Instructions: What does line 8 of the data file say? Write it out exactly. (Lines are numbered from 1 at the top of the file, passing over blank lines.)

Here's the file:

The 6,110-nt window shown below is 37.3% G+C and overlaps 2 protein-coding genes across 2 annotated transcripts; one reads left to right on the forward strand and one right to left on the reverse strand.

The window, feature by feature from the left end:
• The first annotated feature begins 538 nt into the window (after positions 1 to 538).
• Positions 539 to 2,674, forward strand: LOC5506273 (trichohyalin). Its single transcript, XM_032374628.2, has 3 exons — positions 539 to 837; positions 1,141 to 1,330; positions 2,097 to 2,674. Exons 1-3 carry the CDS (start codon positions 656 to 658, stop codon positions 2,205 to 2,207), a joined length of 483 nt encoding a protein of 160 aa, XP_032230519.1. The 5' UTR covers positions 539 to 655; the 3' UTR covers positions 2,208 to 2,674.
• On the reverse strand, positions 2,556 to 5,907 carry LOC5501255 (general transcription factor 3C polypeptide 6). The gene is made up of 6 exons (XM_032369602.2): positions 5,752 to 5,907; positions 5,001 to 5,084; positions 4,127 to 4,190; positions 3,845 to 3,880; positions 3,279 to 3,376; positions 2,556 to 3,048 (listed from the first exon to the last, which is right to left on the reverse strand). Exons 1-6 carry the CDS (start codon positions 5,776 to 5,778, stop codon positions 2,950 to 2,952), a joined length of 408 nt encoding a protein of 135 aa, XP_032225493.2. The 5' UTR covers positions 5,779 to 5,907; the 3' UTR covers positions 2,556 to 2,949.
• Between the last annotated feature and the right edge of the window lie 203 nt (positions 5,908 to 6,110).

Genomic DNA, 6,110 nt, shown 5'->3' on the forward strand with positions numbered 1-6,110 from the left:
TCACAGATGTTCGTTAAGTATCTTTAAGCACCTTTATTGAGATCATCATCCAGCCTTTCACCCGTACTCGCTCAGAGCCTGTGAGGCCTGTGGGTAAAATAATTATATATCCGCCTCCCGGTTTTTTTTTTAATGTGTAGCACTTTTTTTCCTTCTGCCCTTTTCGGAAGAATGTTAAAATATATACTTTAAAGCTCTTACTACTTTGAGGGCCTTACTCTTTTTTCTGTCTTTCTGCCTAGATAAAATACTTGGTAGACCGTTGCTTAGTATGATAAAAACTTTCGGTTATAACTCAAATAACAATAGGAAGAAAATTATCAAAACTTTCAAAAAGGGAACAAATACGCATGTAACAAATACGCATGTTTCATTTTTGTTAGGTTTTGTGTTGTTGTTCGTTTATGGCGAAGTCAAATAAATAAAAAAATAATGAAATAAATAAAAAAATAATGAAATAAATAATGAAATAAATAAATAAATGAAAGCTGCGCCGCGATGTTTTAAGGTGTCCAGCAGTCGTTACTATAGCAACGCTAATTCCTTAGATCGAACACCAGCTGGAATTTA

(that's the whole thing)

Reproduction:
TCACAGATGTTCGTTAAGTATCTTTAAGCACCTTTATTGAGATCATCATCCAGCCTTTCACCCGTACTCGCTCAGAGCCTGTGAGGCCTGTGGGTAAAATAATTATATATCCGCCTCCCGGTTTTTTTTTTAATGTGTAGCACTTTTTTTCCTTCTGCCCTTTTCGGAAGAATGTTAAAATATATACTTTAAAGCTCTTACTACTTTGAGGGCCTTACTCTTTTTTCTGTCTTTCTGCCTAGATAAAATACTTGGTAGACCGTTGCTTAGTATGATAAAAACTTTCGGTTATAACTCAAATAACAATAGGAAGAAAATTATCAAAACTTTCAAAAAGGGAACAAATACGCATGTAACAAATACGCATGTTTCATTTTTGTTAGGTTTTGTGTTGTTGTTCGTTTATGGCGAAGTCAAATAAATAAAAAAATAATGAAATAAATAAAAAAATAATGAAATAAATAATGAAATAAATAAATAAATGAAAGCTGCGCCGCGATGTTTTAAGGTGTCCAGCAGTCGTTACTATAGCAACGCTAATTCCTTAGATCGAACACCAGCTGGAATTTA